Shortly into our morning's river run, we had stopped at a rope swing that hangs out over the river.  After many of us jumped, my mom decided she wanted to try, too.  She expressed a concern over having enough arm strength, but decided she would like to go for it anyway.  She later told me that standing there, she had wished she could have done things like that when we were younger, but she had always been too anemic.  So in spite of her fear of heights, she climbed the jumping rock, grasped the rope, and swung toward the river.

It almost seemed like slow motion, watching as her grip slipped slightly causing one foot to drag on the ground.  That force pried her hands from the rope and propelled her upper body forward.  She slid down the rocky bank, her body just barely reaching the shallow water.  My dad and Skye rushed to her side just as the water near her foot turned red, much like a scene from Jaws.  Skye turned immediately to Adam and Alex (and friend who was with us) saying, "It's bad.  Don't look."

I asked a nearby family if I could borrow the phone they'd been using to take pictures at the swing.  Kirk hadn't come on the river with us, so I hoped he could bring a car.  When he didn't answer, it was decided that Jack and I would swim across the river and hitchhike to Banks, the procurement of a car being the number one priority behind the t-shirt tourniquet that had already been tied around Mom's foot.

Jack and I returned with the car, amused to find that Suman had been sent to make certain we didn't pass the spot on the river.  Apparently some discussion had ensued after our departure regarding the fact that they had sent the two least observant people on the errand.  Skye and my dad carried Mom up the river bank to the car, then continued to discuss whether it would be better to take her up the road to Garden Valley or down the road to Boise.  After one last gruesome look at the wound (we could see tendons and bones), the decision was unanimous.  Boise.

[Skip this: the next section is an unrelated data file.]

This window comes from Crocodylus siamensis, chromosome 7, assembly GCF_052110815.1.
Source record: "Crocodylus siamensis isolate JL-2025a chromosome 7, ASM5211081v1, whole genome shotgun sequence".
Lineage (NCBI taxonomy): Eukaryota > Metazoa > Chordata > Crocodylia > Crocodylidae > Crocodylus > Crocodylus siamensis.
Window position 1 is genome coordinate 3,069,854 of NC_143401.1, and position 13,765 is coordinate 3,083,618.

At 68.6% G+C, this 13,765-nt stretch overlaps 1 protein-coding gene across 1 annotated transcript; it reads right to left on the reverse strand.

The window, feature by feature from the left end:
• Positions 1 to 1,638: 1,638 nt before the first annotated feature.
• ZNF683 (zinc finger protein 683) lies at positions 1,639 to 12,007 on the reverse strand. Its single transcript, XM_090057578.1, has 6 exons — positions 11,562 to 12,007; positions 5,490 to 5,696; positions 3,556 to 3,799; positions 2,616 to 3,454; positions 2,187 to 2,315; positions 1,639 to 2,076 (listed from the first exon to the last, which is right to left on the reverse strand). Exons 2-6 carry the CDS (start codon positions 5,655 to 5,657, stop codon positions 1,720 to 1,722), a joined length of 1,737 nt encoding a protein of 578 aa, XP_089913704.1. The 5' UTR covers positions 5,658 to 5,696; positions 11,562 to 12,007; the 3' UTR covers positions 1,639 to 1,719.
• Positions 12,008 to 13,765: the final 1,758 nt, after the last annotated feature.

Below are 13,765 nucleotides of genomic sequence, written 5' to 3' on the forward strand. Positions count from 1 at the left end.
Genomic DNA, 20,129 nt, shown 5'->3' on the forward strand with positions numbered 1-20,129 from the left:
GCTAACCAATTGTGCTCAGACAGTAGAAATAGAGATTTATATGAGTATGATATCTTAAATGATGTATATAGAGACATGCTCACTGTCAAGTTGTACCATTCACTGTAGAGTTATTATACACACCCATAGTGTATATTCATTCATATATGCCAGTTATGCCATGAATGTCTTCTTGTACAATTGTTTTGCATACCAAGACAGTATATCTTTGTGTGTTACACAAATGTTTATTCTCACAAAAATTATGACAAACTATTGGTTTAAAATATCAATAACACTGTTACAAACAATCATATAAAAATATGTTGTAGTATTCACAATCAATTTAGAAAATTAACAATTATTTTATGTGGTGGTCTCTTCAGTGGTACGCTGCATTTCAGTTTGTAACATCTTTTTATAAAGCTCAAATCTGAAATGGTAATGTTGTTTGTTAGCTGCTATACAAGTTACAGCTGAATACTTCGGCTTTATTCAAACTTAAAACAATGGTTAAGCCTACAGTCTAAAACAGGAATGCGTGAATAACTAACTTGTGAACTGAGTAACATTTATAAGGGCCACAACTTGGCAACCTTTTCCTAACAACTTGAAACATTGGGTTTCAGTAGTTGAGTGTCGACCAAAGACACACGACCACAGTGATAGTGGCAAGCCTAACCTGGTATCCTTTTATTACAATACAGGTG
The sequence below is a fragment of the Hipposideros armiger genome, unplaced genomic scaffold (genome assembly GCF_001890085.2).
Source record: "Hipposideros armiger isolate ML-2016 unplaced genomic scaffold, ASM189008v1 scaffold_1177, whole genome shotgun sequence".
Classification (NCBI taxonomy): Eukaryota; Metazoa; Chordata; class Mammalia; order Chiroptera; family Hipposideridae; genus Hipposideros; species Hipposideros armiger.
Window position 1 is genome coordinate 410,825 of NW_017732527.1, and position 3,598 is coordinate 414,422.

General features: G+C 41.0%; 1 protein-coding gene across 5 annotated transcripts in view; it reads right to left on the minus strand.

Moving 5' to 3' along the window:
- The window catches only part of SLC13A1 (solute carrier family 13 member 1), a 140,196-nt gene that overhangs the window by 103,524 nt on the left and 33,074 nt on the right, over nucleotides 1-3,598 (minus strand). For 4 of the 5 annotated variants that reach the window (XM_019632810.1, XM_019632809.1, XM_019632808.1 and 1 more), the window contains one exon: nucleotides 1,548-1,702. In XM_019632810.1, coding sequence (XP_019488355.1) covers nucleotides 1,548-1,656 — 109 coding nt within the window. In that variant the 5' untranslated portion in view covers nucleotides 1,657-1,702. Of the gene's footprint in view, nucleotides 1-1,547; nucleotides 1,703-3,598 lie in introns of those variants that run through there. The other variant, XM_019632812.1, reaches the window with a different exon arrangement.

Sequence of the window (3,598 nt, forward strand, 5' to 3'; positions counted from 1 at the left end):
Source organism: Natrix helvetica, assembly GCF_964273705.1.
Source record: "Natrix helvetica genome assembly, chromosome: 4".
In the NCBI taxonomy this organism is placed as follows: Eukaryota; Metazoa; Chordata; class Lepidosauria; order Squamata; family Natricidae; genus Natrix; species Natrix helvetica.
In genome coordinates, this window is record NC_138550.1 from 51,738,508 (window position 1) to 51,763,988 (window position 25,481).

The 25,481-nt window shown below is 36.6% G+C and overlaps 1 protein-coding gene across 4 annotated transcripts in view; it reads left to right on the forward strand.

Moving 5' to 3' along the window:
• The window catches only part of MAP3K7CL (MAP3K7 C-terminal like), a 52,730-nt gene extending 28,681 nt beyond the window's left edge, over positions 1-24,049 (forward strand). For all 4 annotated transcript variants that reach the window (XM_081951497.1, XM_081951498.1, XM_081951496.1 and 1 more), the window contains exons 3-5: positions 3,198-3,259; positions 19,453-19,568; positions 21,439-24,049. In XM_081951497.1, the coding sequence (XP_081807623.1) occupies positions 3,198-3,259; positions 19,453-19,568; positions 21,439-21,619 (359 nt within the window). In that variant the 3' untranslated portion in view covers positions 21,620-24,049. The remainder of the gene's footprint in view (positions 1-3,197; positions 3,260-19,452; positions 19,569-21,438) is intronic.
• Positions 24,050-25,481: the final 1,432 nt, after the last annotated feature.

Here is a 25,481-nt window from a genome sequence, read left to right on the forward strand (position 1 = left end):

From there, it is hardly my story to tell, having heard it only second- or third-hand.  Mom went to St. Luke's on Eagle Road where they took her into the operating room to clean out the wound.  The doctors reported taking rocks and leaves out, but praised my dad for choosing to keep her wound in the cold river water as long as possible.  They equipped her with a wound vacuum, which constantly pulls the fluids away from the wound to reduce swelling and infection.  They assessed the damage and determined a transfer to the University of Utah Hospital would be necessary, because reparing the gaping hole in her foot was going to take the skills of a specialist.

She spent Sunday in the hospital bed, wondering whether the hospital would in fact be able to arrange for a portable wound vac.  With one, she could be loaded into her own car, and my dad would drive her to Salt Lake.  Without one, she would have to be flown; the risks of not having the vacuum on were too high.  At 4:53 on Sunday evening, in response to a brief "any news?" text from me, my dad reported, "Just arriving at hospital in 1 min."  The choice had been made, and my parents flew in to Salt Lake together.

At 10:31 on Monday morning, again in response to an inquisitive text, Mom responded, "I am out of surgery for today. I haven't seen the doctor yet, so I don't have any real information."  When I was able to get to the hospital last night to visit, however, she had been given a full projected timeline for her recovery, which she asked that I share here.


  • Thursday, July 30th - Grafting surgery #1 - This one involves moving some muscle and tissue into her foot.
  • FIVE DAYS of in hospital recovery with foot elevated 100% of the time